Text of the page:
Canadian real estate prices have taken an epic flight, but they are starting to lose a bit of steam. The TeranetNational Bank of Canada The house price index (TNBC HPI) showed slight growth in September. The annual rate is still high, but it fell from the record high as a result of the dragging month. Last month’s gains were the smallest since January 2020, with Vancouver even falling from its record high.

Canadian house price growth back to pre-pandemic levels

The C11, an index of the country’s 11 largest real estate markets, showed slowing price growth. The index showed a monthly growth of 0.1% in September. Last month marked the fourth consecutive slowdown for monthly movements. It also happened to be the smallest monthly gain since January 2020. We’re finally back to pre-pandemic growth – at least on a monthly basis.

Canadian house price growth drops to 20-month low

The monthly change of the Teranet National Bank HPI.

Annual growth is still high and just outside the record highs, but last month was a major drag. Last month, 14 months of acceleration for annual growth came to an end. Growth is still so high that the news of a slowdown may not filter through to smaller markets for a while.

National Bank economist Daren King said: “Prices continue to rise 10% or more in 87% of the 32 metropolitan areas surveyed, although some extremely hot markets are starting to cool down.”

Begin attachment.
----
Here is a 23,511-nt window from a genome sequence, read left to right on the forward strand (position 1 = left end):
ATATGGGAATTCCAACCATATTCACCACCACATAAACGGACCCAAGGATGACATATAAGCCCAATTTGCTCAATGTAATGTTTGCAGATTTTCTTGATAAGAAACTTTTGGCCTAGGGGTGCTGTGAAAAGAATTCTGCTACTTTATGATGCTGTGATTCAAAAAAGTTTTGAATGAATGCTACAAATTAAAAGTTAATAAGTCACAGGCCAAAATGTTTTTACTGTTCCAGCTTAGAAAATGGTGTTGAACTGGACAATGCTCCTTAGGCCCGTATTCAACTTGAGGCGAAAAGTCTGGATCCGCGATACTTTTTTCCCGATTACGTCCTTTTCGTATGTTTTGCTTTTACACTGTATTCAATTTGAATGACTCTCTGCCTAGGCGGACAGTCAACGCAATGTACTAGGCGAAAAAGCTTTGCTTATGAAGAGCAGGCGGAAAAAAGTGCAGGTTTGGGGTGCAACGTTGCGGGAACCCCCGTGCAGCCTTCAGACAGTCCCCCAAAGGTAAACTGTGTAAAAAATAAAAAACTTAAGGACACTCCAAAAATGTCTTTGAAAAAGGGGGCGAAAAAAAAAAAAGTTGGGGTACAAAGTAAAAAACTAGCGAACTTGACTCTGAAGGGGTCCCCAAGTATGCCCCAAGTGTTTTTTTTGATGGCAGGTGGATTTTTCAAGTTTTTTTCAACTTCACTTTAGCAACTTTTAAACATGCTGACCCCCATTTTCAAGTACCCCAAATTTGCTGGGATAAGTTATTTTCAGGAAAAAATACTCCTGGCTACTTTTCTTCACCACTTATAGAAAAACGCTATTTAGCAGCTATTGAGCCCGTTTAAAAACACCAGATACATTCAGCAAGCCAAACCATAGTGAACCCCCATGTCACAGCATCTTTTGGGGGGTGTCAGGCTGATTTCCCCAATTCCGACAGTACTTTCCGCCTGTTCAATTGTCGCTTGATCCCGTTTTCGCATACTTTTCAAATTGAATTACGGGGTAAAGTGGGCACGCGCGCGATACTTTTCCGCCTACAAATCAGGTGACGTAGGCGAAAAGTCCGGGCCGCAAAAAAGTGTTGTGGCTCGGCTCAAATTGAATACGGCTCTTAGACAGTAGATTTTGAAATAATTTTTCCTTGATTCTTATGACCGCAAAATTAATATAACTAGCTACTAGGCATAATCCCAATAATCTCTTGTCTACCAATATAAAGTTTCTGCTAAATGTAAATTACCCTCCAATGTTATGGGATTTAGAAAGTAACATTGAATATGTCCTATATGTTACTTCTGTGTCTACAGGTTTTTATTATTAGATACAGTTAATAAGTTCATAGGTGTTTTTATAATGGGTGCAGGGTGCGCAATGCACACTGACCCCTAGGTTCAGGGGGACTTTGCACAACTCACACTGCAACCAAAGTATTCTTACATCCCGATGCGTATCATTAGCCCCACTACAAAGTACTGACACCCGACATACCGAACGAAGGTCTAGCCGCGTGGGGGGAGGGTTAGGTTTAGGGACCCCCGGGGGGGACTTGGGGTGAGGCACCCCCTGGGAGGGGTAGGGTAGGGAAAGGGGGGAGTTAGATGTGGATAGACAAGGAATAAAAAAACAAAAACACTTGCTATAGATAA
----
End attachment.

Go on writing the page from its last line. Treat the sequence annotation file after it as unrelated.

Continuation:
Fewer Canadian real estate markets report strong growth

The proportion of urban markets with prices up 10% or higher from last year, compared to those with 30% and higher profits.

Canadian real estate prices advanced in 8 major markets

The C11 index showed small monthly growth in September, but house prices still rose – led by 8 out of 11 cities. Winnipeg (1.0%), Victoria (0.6%), Toronto (0.4%), Quebec City (0.4%), Halifax (0.4%), Hamilton (0.3%), Edmonton (0.3%) and Calgary (0.2%) all showed price growth. Those are all substantial growth rates, just not as great as in recent months. For example, Toronto’s monthly growth was not enough to prevent annual growth from declining.

Vancouver and Ottawa real estate falls from record high

The other three cities in the C11 were the drag on the index, falling from records set just a month earlier. Montreal fared best in this cohort – pretty much flat in September. Vancouver (-0.3%) and Ottawa (-0.4%) were not so lucky, both falling from their all-time highs in August. The slowdown is not seen as a problem, but as a normalization of price growth.

“All in all, barring a sharp rise in mortgage rates, we do not foresee a downward trend in prices in the coming months,” King said. You’re thinking about those inflation numbers now, aren’t you?

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